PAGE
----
HEALTH ACCESS UPDATE
Tuesday, March 27th, 2007
SENATE BUDGET SUBCOMMITTEE REVIEWS FIRST HEALTH ITEMS
* Implementation of new drug discount program for Californians underway
* New efforts to streamline enrollment into Healthy Families and Medi-Cal begins
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The first layer of decision-makers — among many — took a first look at the 2007-08 health budget on Monday, where Senate Budget Subcommittee members focused this hearing on programs under the Managed Risk Medical Insurance Board (MRMIB) as well as a few Medi-Cal items.
NEW PRESCRIPTION DRUG LAW ON TRACK TO BEGIN IN 2008
The Senate Budget Subcommittee on Health and Human Services, chaired by Senator Elaine Alquist, approved the full budget the state requested to implement AB2911 (Nunez/Perata), the landmark drug discount legislation, that will provide more affordable prescription medications to as many as 6 million uninsured or underinsured Californians without comprehensive drug coverage.
The Department of Health Services reported that it was in the process of negotiating with drug companies, and of hiring an independent contractor to help the state implement its program on time by January 2008. Senator Alex Padilla, of Los Angeles , questioned why department staff could not do it. Due to the complexity of the first-of-its kind program in California , and the short time frame to get it going, the Department of Health Services said it was crucial that the state contract out core functions of the program to begin the process, as well as have some added staff positions to manage the program.
Ultimately, the panel approved $8.8 million to hire 16 new positions, which was the request of the Department, but one more than what the Legislative Analyst’s Office recommended. Consumer advocacy groups that testified supported the full funding for the implementation.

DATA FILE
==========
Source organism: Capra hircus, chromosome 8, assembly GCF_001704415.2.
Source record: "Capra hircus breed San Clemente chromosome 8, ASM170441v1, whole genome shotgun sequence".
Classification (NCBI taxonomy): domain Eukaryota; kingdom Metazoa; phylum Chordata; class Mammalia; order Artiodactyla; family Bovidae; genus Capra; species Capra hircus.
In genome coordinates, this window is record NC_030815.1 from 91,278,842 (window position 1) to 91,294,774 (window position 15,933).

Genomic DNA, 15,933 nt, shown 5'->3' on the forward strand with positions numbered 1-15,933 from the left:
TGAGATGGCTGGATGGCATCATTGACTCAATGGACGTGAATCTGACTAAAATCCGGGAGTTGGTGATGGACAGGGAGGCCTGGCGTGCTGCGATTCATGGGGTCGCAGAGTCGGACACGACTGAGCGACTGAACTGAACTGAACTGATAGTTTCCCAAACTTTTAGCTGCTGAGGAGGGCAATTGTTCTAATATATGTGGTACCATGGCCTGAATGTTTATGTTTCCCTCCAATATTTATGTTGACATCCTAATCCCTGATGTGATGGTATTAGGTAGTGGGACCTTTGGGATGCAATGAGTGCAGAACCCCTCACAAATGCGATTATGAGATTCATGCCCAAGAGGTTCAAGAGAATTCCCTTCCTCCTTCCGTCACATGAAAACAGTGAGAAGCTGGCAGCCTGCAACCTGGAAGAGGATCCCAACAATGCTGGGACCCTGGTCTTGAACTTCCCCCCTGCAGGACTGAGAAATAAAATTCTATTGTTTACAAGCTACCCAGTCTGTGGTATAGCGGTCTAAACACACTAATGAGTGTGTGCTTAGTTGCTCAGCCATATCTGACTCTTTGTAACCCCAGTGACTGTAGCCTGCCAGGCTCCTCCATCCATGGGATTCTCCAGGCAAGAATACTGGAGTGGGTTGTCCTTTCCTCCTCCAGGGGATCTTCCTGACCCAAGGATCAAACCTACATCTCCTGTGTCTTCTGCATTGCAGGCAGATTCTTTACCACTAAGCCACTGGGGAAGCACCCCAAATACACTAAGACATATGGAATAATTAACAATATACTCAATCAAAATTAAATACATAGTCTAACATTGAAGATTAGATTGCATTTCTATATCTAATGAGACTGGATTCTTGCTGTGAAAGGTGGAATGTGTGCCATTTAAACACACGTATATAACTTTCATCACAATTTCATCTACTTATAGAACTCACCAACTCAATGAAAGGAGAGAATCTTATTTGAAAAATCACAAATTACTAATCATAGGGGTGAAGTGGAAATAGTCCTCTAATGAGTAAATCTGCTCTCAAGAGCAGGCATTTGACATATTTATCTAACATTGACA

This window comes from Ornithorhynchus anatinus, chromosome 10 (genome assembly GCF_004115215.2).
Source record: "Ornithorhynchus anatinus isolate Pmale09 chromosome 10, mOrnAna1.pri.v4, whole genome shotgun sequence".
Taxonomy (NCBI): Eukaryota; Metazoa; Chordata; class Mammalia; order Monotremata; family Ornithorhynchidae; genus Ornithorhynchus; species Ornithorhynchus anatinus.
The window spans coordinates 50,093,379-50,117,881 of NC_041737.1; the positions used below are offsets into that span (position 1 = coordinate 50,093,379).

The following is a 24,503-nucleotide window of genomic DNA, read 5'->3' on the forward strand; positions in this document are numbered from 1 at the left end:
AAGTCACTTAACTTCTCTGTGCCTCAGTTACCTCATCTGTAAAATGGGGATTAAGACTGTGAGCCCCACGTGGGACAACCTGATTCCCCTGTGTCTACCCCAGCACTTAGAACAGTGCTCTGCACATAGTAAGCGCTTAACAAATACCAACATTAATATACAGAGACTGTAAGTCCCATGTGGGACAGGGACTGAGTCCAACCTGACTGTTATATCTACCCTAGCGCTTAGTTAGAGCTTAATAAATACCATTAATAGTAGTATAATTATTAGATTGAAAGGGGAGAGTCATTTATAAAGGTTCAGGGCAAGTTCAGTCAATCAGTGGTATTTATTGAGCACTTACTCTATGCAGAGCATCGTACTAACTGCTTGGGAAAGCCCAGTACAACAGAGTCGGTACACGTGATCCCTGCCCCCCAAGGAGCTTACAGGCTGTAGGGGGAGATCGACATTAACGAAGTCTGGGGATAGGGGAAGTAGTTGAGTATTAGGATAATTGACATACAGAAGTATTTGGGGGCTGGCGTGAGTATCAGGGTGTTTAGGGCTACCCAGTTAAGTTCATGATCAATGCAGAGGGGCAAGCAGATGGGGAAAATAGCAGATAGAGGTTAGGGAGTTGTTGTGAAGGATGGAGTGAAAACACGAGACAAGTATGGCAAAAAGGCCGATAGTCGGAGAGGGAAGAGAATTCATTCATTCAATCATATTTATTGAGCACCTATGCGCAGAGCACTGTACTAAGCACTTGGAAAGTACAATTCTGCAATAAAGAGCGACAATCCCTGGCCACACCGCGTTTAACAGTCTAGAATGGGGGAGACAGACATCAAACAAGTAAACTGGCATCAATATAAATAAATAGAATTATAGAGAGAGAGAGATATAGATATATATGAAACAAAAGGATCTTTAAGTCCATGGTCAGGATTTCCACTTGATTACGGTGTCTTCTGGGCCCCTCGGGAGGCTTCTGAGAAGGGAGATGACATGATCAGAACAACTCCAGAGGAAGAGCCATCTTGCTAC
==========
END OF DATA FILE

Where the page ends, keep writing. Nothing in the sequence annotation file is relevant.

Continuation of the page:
ENROLLING CHILDREN IN COVERAGE
The committee also approved $29.3 million in additional funding to help counties reach out to families whose children are eligible but not yet enrolled in either Healthy Families or Medi-Cal. While the amount is a bit less than the state had originally requested, the extra money would specifically help counties comply with streamlined processes passed in SB437 (Escutia) last year that aim to make it easier for children to become enrolled and stay enrolled, in a coverage program.
In California 428,000 children are poor enough and qualify for Healthy Families or Medi-Cal, but currently are not enrolled.
Specifically, the new rules under SB437 would allow some families to verify – on their own – that their incomes meet eligibility requirements for these programs, rather than having to submit proof of income. It also automatically enrolls children, who are no longer eligible for Medi-Cal, into Healthy Families, until the state decides whether or not they qualify or not. The new program would also automatically enroll children into public programs if they are receiving help from the federal Women, Infant and Children supplemental food program.
The committee, however, held off discussion of additional positions to help implement the new law until more is known about the federal government’s intentions to reauthorize the State Children’s Health Insurance Program (SCHIP), and at what funding level. SCHIP, which is called Healthy Families in California , is set to expire this year unless it is reauthorized.
While President Bush has announced his intention to continue the program, the funding level he has proposed — $5 billion a year – ($25 billion over 5 years) was stated to be too low. If Bush’s proposal becomes law, more than 400,000 California children could lose coverage next year.
Advocates are hoping that Congress will increase reauthorize at a level closer to $85 billion over five years.
With regular caseload growth, including the streamlining procedures outlined in SB437, Healthy Families is budgeted by the Schwarzenegger Administration to grow to a total enrollment of 915,598 children as of June 30, 2008, an 8.8% increase of 73,870 over current year levels.
The budget subcommittee also took the following actions:
* Agreed to fund 4 new positions for the Department of Health Services as it attempts to implement the new requirements under the 2005 Deficit Reduction Act.
* Approved $138.7 million for the Access for Infants and Mothers (AIM) Program
* Discussed the Managed Risk Medical Insurance Program (MRMIP), which provides some coverage to those who are “uninsurable” because of “pre-existing conditions.”
For more information, please contact the author of this report, Hanh Kim Quach, policy coordinator, Health Access, at 916.497.0923 x 206 or email@example.com